How often during a match when an attacker hits an off-speed shot that drops to the floor in front of a stunned defender does the coach mutter, “how did she not see that?” I find myself groaning those words (with various expletives attached) on a daily basis. Perhaps, I might need to re-think what I am expecting from the players when the ball is in play.
In a recent Wall Stree Journal article WSJ Link, author Nick Chater explored what you think you see is not what the brain processes. In the perfect world, coaches want our players to absorb a multitude of visual keys as a play develops. We want blockers to see all the attackers, see an attack develop, watch the setter deliver the ball, see various aspects of the hitter approach and read the direction of the attack. If everything falls into place, we block the attack to the floor.
According to Chater, numerous studies have determined the eyes do not focus on multiple keys. The eyes focus on one thing at a time.
“In cluttered scenes, the ability to perceive any individual item is severely impaired by the presence of those nearby, as summarized in a study published last year in Psychological Review. The effect is known as visual crowding. Our brains can perceive just one object at a time, whether furniture, faces or fish.”
To test this concept, an illusion devised by French researcher Jacques Ninio demonstrates the phenomenon with a grid of dots. All the dots are technically visible all the time, but if they are crisscrossed by a matrix of straight lines, each dot appears to pop up individually only when we focus on it.
Taking this concept to a different level, Chater talks about the ability to multi-task.
“When I am listening to a conversation and writing on my smartphone, I have the illusion of multitasking, but I am just hopping rapidly from one task to the next. At University College London, neuroscientist Geraint Rees and colleagues put people in a brain scanner and presented them with overlapping words and line drawings. Given a task involving the words, the region of the subject’s brain associated with word recognition lit up as expected. But given a task involving pictures, the word-specific brain activity disappeared. The brain was now oblivious to the words even though the eyes were looking right at them.”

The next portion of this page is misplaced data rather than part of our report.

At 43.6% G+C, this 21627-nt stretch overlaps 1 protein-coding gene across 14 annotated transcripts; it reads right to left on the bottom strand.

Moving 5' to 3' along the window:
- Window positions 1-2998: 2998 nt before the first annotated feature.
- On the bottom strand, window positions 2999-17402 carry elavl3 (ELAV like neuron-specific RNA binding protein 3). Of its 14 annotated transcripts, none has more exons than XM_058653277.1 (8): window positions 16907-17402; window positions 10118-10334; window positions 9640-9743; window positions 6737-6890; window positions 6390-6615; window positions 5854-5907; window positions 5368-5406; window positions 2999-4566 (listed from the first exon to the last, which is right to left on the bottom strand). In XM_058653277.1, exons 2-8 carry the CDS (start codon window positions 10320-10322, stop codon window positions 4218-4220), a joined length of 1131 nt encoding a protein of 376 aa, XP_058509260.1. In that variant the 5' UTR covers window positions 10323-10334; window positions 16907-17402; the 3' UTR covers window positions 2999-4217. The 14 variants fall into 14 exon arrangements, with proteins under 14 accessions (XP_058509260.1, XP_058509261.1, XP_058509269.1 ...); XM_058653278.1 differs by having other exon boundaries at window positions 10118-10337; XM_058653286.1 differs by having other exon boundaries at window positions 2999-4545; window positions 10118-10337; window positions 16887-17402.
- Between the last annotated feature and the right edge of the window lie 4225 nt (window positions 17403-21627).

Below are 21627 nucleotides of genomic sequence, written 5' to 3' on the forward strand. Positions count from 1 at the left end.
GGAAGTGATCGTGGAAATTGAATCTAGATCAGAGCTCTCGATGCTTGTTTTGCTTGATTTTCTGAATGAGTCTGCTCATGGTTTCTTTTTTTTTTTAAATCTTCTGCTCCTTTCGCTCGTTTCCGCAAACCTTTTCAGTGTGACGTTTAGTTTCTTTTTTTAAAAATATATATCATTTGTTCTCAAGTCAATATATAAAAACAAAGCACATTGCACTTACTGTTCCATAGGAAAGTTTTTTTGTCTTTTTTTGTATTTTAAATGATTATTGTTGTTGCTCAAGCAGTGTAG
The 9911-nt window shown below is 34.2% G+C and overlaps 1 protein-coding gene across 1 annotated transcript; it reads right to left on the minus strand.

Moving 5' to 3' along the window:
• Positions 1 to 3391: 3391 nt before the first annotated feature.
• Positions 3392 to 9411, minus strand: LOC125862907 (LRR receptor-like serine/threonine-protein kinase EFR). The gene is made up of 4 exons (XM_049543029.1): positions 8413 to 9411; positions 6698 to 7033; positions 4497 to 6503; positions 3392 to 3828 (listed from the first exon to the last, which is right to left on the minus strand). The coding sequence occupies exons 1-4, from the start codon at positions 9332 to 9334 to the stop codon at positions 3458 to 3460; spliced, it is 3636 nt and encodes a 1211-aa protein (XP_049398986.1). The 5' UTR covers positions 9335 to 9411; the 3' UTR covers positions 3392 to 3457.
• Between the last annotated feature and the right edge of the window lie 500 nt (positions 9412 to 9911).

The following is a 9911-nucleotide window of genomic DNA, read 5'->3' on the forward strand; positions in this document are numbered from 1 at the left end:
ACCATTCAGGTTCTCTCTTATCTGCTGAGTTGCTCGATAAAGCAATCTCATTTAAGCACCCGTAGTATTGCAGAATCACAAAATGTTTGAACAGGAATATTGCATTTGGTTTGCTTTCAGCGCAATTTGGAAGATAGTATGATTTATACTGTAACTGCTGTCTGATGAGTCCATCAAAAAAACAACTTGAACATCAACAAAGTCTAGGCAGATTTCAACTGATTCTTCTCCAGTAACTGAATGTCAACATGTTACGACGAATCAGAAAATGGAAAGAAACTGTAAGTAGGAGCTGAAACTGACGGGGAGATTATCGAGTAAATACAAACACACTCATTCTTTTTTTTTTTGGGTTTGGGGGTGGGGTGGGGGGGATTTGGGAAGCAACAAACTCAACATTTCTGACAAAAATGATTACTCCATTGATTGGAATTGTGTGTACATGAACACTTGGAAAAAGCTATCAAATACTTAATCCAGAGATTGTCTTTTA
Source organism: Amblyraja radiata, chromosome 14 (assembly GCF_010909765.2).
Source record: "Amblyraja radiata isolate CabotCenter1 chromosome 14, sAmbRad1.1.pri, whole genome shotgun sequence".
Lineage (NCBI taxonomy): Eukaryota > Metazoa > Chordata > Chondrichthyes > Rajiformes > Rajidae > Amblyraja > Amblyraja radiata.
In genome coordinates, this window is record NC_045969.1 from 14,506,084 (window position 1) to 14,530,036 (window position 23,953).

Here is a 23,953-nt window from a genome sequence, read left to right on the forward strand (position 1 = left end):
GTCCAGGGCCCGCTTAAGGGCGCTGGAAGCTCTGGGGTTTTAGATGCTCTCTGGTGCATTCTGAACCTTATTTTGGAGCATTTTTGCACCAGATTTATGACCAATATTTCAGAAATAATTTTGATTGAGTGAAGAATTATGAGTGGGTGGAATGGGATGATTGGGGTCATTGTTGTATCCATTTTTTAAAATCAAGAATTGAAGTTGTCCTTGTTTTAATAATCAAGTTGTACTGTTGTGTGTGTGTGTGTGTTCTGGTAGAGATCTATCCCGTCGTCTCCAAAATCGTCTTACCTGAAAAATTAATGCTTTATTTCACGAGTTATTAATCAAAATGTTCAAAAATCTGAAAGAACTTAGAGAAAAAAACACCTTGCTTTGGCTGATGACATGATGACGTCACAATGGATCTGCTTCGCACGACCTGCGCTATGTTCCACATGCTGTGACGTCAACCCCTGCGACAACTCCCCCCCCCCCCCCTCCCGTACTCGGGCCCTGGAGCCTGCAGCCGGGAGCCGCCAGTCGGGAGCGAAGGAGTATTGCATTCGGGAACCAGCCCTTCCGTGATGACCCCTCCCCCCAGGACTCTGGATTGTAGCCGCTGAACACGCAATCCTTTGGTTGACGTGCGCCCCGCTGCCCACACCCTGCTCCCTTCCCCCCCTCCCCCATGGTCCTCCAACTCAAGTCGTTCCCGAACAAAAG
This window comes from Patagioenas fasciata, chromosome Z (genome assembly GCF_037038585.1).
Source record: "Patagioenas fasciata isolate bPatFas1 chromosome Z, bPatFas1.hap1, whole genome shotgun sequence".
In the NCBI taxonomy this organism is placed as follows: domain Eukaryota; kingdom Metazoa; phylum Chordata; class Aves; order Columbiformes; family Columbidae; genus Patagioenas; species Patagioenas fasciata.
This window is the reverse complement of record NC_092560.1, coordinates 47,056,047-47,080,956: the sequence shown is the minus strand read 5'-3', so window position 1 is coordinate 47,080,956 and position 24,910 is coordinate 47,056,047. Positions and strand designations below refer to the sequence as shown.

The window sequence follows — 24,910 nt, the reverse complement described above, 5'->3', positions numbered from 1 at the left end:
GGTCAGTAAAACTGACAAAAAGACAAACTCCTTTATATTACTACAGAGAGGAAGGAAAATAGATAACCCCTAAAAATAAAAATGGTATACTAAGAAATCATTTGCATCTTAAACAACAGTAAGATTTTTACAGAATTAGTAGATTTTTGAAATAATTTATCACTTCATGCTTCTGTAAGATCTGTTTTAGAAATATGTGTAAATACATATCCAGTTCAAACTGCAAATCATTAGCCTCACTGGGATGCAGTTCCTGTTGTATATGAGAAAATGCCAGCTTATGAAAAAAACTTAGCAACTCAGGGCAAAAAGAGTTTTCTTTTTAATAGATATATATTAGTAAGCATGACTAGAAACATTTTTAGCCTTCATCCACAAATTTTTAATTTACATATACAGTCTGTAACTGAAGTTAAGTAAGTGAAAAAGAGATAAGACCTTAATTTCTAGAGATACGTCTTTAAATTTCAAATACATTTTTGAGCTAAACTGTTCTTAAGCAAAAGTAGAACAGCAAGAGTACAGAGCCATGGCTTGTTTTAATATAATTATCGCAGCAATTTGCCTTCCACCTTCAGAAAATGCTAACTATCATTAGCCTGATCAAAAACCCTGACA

So, how does this impact a volleyball coach? Perhaps we need to be much more specific as to what we want our players to watch. In the book “The Power of Habit”, written by Charles Duhigg, former NFL coach Tony Dungy was particular in the visual keys he wanted his players to focus upon.
So rather than creating new habits, Dungy was going to change players’ old ones. And the secret to changing old habits was using what was already inside players’ heads. Habits are a three-step loop, the cue, the routine, and the reward but Dungy only wanted to attack the middle step, the routine.
Take Regan Upshaw, a Buccaneer defensive end who has settled into a three-point stance on the scrimmage line. Instead of looking up and down the line, trying to absorb as much information as possible, Upshaw is looking only at the cues that Dungy taught him to focus. First, he glances at the outside foot of the opposite lineman (his toes are back, which means he is preparing to step backward and block while the quarterback passes); next, Upshaw looks at the lineman’s shoulders (rotated slightly inward), and the space between him and the next player (a fraction narrower than expected). Upshaw has practiced how to react to each of these cues so many times that, at this point, he doesn’t need to think. He merely follows his habits. But rather than looking multiple places at once, Dungy put them in a sequence and told him, ahead of time, the choice to make when he saw each key. The brilliance of this system was that it removed the need for decision-making.
Visual cues are known as keys, and they’re critical to every play. Dungy’s innovation was to use these keys as cues for reworked habits. He knew that, sometimes, Brooks hesitated a moment too long at the start of a play. There were so many things for him to think about. Is the guard stepping out of formation? Does the running back’s foot indicate he’s preparing for a running play or a passing play? Dungy’s goal was to free Brooks’s mind from all that analysis.
“Let’s work on the under defense” Dungy shouted at a morning practice one day. “Number fifty-five, what’s your read? I’m watching the running back and guard,” said Derrick Brooks, an outside linebacker. “What precisely are you looking at? Where are your eyes? “I’m looking at the movement of the guard,” said Brooks. “I’m watching the QB’s legs and hips after he gets the ball. And I’m looking for gaps in the line, to see if they’re gonna pass and if the QB is going to throw to my side or away.“
Using this information, it would seem that volleyball coaches need to be very specific when working with their players on what to focus upon during a play. Observing a multitude of visual keys in a random, non-specific manner will result in the player not making the appropriate “read” of an upcoming play. For example, many players that are receiving the serve will focus on the ball. Coaches might encourage the following sequences of eye focus, “where is the server facing, what is the speed of the arm into the ball, at what trajectory is the ball leaving the hand, is this a short or long serve, place platform in the path of the ball”. Coaches need to arrive at key aspects of what they want their players to see and work with them to create a habit that reflects the key aspects of a skill. If done correctly, coaches will reduce the number of times they growl “why didn’t she see that?”